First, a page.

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  25.  
    identicon
    Joe, May 6th, 2009 @ 3:15pm

    Re:

    Makes sense... I guess since PDFs have always been painless for me I take for granted how much trouble they can potentially be. Kinda like how QuickTime crashes my browser 60% of the time, on several windows machines.

    And thanks for not shredding me on the PDF comment :-)

     

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  26.  
    identicon
    Anonymous Coward, May 6th, 2009 @ 7:28pm

    Hmm this issue is circa 1992. Would people please stop electing this relic to be a public official?

     

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  27.  
    identicon
    Anonymous Coward, May 6th, 2009 @ 8:34pm

    Rock - WebSite - HardPlace

    WebSite answer:
    No Photos allowed

    Thanks alot DB govmnt

     

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  28.  
    identicon
    yozoo, May 8th, 2009 @ 7:01am

    Re:

    "personally, i can't think of a stronger argument against the idea of popularly elected officials who don't answer to something more concrete than 'the will of the people' and less easily corruptable than they are [another elected official [hint: presidents count :P]? joke. right there]. "

    let me buy you a large glass of hemlock my greek friend

     

    reply to this | link to this | view in thread ]

  29.  
    identicon
    Mike, May 9th, 2009 @ 1:51pm

    Scope *as written* appears to be easily worked around but frighteningly broad in principle

    Oddly, considering the OMG!!!11!!! emotion that must have engendered this crappy bill, it seems easy to work around. The bill purports to reach only social-networking sites such as Flickr, Facebook and MySpace, and empower the users of a given site to pull down images only within that same site. [There's an HTML version of the amended bill on this page, along with links to the committee votes (yes, plural, as two committees approved this shite).]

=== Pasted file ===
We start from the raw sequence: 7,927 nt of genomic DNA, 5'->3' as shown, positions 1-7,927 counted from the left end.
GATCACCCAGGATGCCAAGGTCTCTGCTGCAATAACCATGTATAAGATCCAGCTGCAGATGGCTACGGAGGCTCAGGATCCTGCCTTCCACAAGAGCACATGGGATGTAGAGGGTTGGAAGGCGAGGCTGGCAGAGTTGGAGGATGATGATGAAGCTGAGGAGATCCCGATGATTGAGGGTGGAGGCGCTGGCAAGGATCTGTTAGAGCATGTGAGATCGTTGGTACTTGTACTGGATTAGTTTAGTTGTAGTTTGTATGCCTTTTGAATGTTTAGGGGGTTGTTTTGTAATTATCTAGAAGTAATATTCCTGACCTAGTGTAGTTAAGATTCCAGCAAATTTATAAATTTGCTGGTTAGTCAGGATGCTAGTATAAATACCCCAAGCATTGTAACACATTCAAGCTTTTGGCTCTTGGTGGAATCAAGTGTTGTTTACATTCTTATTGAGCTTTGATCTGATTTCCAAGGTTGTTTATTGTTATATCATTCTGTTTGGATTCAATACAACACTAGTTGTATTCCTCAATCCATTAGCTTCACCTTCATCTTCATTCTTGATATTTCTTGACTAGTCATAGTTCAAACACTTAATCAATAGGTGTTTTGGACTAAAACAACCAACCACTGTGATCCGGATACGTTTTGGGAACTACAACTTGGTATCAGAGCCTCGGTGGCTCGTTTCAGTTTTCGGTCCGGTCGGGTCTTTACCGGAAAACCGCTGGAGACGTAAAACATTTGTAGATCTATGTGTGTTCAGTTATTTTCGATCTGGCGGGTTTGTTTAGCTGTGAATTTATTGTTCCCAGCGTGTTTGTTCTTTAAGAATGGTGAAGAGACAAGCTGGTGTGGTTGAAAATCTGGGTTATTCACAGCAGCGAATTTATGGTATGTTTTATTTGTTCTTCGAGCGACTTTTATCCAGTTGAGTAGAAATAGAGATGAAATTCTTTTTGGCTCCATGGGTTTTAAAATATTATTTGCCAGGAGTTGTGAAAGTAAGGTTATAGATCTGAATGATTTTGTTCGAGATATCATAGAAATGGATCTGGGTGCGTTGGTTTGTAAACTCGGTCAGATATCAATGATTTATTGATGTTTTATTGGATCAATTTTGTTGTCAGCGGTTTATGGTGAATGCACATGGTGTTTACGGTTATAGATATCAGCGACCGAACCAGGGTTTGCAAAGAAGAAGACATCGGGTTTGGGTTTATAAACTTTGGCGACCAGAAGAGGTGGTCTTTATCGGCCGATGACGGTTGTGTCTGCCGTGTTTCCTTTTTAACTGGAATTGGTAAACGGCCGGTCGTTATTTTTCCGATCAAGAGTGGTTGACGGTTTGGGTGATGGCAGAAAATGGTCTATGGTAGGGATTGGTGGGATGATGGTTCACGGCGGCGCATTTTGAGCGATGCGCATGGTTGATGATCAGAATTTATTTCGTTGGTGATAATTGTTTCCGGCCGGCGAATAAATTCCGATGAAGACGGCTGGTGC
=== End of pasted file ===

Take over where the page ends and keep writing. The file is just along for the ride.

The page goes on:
So, it seems to me that a user on, say, Facebook, could post a note and link to "Pix of Bob" over on MySpace or the user's own webpage. Bob would be powerless, at least on Facebook.

    Fortunately, the best-and-brightest who brought us this bill did not think to expand the take-down authority across the Internet, to web-hosting companies and ISPs, and elsewhere. The principle that a person has near-absolute control over all images of himself or herself would seem to apply, however, regardless of where the "offending" image is hosted - even in meatspace. Perhaps Ass'y Member Davis has these latter iterations up his sleeve for the second and third rounds. After all, why simply cripple Anglo-American legal tradition when you can kill it outright?

     

    reply to this | link to this | view in thread ]